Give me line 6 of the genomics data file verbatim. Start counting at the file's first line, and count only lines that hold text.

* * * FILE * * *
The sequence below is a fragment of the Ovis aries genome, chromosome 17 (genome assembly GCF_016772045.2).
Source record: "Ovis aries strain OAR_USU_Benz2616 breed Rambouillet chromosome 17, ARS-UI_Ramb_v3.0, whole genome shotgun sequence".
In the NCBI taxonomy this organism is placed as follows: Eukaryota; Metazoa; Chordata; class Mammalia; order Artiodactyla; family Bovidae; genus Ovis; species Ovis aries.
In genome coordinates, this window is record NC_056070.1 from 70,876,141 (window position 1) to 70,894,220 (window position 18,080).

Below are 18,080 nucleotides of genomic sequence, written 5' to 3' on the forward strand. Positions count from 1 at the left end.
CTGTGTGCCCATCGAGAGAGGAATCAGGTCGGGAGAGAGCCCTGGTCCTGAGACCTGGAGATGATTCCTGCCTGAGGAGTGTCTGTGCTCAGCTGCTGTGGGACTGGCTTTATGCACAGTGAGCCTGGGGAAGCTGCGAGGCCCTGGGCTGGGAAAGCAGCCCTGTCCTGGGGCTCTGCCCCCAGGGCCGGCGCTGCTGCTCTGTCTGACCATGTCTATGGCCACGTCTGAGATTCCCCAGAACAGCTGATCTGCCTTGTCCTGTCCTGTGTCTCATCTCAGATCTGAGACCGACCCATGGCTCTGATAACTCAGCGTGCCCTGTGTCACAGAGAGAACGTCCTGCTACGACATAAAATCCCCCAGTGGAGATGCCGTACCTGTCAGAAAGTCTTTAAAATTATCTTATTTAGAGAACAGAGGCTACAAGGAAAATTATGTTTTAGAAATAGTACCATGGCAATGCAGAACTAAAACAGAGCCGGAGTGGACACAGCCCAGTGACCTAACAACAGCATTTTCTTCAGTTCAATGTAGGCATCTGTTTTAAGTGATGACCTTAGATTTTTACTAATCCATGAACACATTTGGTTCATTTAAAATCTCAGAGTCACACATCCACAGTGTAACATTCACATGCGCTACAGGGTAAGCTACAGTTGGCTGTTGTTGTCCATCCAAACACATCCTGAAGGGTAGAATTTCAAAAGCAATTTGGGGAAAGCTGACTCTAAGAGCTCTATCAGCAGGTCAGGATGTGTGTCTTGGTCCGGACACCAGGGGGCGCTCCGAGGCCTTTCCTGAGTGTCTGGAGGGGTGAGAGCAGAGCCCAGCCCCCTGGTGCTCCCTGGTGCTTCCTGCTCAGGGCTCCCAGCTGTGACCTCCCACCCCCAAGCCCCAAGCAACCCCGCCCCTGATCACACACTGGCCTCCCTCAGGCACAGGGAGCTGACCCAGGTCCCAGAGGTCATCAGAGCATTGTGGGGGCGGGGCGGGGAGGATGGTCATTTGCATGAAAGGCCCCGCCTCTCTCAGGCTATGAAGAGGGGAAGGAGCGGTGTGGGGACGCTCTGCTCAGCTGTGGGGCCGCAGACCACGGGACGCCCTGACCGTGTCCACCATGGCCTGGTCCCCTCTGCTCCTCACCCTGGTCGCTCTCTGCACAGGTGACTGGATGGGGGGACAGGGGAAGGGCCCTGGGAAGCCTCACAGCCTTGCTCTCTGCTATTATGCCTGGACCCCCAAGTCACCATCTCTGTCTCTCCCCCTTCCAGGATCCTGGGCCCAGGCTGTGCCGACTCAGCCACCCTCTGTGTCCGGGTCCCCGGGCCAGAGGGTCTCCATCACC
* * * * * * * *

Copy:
CTGTGTGCCCATCGAGAGAGGAATCAGGTCGGGAGAGAGCCCTGGTCCTGAGACCTGGAGATGATTCCTGCCTGAGGAGTGTCTGTGCTCAGCTGCTGTGGGACTGGCTTTATGCACAGTGAGCCTGGGGAAGCTGCGAGGCCCTGGGCTGGGAAAGCAGCCCTGTCCTGGGGCTCTGCCCCCAGGGCCGGCGCTGCTGCTCTGTCTGACCATGTCTATGGCCACGTCTGAGATTCCCCAGAACAGCTGATCTGCCTTGTCCTGTCCTGTGTCTCATCTCAGATCTGAGACCGACCCATGGCTCTGATAACTCAGCGTGCCCTGTGTCACAGAGAGAACGTCCTGCTACGACATAAAATCCCCCAGTGGAGATGCCGTACCTGTCAGAAAGTCTTTAAAATTATCTTATTTAGAGAACAGAGGCTACAAGGAAAATTATGTTTTAGAAATAGTACCATGGCAATGCAGAACTAAAACAGAGCCGGAGTGGACACAGCCCAGTGACCTAACAACAGCATTTTCTTCAGTTCAATGTAGGCATCTGTTTTAAGTGATGACCTTAGATTTTTACTAATCCATGAACACATTTGGTTCATTTAAAATCTCAGAGTCACACATCCACAGTGTAACATTCACATGCGCTACAGGGTAAGCTACAGTTGGCTGTTGTTGTCCATCCAAACACATCCTGAAGGGTAGAATTTCAAAAGCAATTTGGGGAAAGCTGACTCTAAGAGCTCTATCAGCAGGTCAGGATGTGTGTCTTGGTCCGGACACCAGGGGGCGCTCCGAGGCCTTTCCTGAGTGTCTGGAGGGGTGAGAGCAGAGCCCAGCCCCCTGGTGCTCCCTGGTGCTTCCTGCTCAGGGCTCCCAGCTGTGACCTCCCACCCCCAAGCCCCAAGCAACCCCGCCCCTGATCACACACTGGCCTCCCTCAGGCACAGGGAGCTGACCCAGGTCCCAGAGGTCATCAGAGCATTGTGGGGGCGGGGCGGGGAGGATGGTCATTTGCATGAAAGGCCCCGCCTCTCTCAGGCTATGAAGAGGGGAAGGAGCGGTGTGGGGACGCTCTGCTCAGCTGTGGGGCCGCAGACCACGGGACGCCCTGACCGTGTCCACCATGGCCTGGTCCCCTCTGCTCCTCACCCTGGTCGCTCTCTGCACAGGTGACTGGATGGGGGGACAGGGGAAGGGCCCTGGGAAGCCTCACAGCCTTGCTCTCTGCTATTATGCCTGGACCCCCAAGTCACCATCTCTGTCTCTCCCCCTTCCAGGATCCTGGGCCCAGGCTGTGCCGACTCAGCCACCCTCTGTGTCCGGGTCCCCGGGCCAGAGGGTCTCCATCACC